Martin Luther King Jr.’s close friend and advisor Bayard Rustin was the organizer of the 1963 March on Washington. He did not gain widespread recognition for his vital contribution in the civil rights struggle, however, since he was an openly gay man. Opposing parties threatened to propagate misinformation about Rustin and Dr. King’s connection because of their sexuality. Rustin was obliged to labor in the shadows in order to avoid causing further problems for Dr. King and the March on Washington. Rustin remained a political and LGBT activist despite this, seeking to bring the AIDS problem to the attention of the NAACP.
In 1960, Rustin hit one of the lowest points of his career. Rustin was later hired by the War Resisters League, which reintroduced him to the civil rights struggle. His sexuality, on the other hand, continued to put him on the back burner. Rep. Adam Clayton Powell Jr. of New York, enraged that Rustin and King were preparing a march outside the Democratic National Convention in Los Angeles, threatened King that unless he dropped Rustin, Powell would reveal to the press that King and Rustin were gay lovers. Despite the fact that Powell had manufactured the allegation for his own malevolent purposes, King, in one of his weaker moments, called off the march and distanced himself from Rustin, who subsequently resigned from King’s Southern Christian Leadership Conference.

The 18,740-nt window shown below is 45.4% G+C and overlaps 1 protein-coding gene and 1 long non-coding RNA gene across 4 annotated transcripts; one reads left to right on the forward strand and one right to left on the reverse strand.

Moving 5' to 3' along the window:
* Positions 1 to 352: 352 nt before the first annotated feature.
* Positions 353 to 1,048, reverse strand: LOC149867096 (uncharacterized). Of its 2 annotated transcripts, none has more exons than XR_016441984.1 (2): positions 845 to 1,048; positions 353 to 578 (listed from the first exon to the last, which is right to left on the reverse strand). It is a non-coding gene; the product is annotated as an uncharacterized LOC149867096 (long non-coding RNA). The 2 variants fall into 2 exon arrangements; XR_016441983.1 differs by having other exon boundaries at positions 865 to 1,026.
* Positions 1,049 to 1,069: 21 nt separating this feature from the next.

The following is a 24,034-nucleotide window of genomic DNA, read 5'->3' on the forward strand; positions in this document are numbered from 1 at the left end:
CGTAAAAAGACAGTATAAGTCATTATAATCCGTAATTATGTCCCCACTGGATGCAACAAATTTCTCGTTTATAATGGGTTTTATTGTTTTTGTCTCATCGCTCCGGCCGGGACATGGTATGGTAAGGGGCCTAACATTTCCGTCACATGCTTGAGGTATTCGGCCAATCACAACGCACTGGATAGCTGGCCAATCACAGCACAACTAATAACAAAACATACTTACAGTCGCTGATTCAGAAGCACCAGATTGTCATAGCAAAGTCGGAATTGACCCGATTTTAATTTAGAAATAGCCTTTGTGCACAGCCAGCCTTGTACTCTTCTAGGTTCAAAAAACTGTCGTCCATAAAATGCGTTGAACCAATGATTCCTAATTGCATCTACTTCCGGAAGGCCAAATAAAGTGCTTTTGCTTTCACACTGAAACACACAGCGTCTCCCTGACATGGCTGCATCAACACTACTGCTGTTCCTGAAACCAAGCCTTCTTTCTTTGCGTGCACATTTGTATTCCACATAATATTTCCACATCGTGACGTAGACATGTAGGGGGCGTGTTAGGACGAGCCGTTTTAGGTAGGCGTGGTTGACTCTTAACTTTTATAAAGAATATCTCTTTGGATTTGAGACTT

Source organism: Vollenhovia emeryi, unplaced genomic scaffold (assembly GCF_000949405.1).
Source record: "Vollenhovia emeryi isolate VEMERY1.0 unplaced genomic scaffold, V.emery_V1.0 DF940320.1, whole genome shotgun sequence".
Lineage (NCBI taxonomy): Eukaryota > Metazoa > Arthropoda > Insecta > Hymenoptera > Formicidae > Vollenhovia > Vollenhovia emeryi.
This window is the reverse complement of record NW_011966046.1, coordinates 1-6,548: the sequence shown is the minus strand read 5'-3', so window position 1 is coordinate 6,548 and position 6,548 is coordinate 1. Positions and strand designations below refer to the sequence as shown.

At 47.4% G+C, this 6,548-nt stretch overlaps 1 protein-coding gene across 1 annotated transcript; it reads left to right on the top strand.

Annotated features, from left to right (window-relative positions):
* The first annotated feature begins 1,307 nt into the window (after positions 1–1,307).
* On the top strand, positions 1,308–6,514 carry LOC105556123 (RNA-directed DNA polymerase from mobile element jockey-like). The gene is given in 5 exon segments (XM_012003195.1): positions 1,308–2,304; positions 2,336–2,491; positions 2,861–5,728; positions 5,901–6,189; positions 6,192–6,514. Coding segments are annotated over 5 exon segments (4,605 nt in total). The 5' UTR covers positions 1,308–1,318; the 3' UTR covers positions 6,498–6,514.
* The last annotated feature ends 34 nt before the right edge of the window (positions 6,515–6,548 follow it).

Rustin was an honorary chairperson of the Socialist Party of America before it changed its name to Social Democrats, USA (SDUSA) in 1972. During the 1970s, he served as national chairman of SDUSA. Rustin participated in a number of humanitarian missions in the 1970s and 1980s, including assisting refugees from Communist Vietnam and Cambodia. In 1987, he died while on a charity assignment in Haiti.